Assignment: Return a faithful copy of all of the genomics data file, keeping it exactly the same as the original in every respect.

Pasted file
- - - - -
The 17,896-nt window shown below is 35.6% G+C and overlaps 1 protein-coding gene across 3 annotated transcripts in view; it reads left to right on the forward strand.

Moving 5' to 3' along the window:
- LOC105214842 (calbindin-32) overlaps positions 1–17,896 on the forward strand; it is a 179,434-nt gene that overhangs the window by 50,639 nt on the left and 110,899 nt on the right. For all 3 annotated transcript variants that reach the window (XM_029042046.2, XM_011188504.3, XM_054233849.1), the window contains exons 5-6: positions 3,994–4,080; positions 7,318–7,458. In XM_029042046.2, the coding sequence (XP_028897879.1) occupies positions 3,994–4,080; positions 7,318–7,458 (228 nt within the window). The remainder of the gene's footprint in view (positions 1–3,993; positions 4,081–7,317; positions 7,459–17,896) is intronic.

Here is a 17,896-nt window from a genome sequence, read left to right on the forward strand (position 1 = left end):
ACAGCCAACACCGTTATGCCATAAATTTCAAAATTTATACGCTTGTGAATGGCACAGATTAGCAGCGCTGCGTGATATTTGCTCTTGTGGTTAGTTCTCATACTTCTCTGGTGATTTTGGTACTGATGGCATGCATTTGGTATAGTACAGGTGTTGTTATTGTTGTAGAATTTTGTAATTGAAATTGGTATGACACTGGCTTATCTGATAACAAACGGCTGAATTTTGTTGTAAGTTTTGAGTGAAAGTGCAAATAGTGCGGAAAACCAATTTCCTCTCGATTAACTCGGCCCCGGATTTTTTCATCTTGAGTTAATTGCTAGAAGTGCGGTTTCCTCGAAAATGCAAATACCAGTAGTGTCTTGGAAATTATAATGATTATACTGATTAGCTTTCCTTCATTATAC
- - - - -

The 17,896-nt window shown below is 35.6% G+C and overlaps 1 protein-coding gene across 3 annotated transcripts in view; it reads left to right on the forward strand.

Moving 5' to 3' along the window:
- LOC105214842 (calbindin-32) overlaps positions 1–17,896 on the forward strand; it is a 179,434-nt gene that overhangs the window by 50,639 nt on the left and 110,899 nt on the right. For all 3 annotated transcript variants that reach the window (XM_029042046.2, XM_011188504.3, XM_054233849.1), the window contains exons 5-6: positions 3,994–4,080; positions 7,318–7,458. In XM_029042046.2, the coding sequence (XP_028897879.1) occupies positions 3,994–4,080; positions 7,318–7,458 (228 nt within the window). The remainder of the gene's footprint in view (positions 1–3,993; positions 4,081–7,317; positions 7,459–17,896) is intronic.

Here is a 17,896-nt window from a genome sequence, read left to right on the forward strand (position 1 = left end):
ACAGCCAACACCGTTATGCCATAAATTTCAAAATTTATACGCTTGTGAATGGCACAGATTAGCAGCGCTGCGTGATATTTGCTCTTGTGGTTAGTTCTCATACTTCTCTGGTGATTTTGGTACTGATGGCATGCATTTGGTATAGTACAGGTGTTGTTATTGTTGTAGAATTTTGTAATTGAAATTGGTATGACACTGGCTTATCTGATAACAAACGGCTGAATTTTGTTGTAAGTTTTGAGTGAAAGTGCAAATAGTGCGGAAAACCAATTTCCTCTCGATTAACTCGGCCCCGGATTTTTTCATCTTGAGTTAATTGCTAGAAGTGCGGTTTCCTCGAAAATGCAAATACCAGTAGTGTCTTGGAAATTATAATGATTATACTGATTAGCTTTCCTTCATTATAC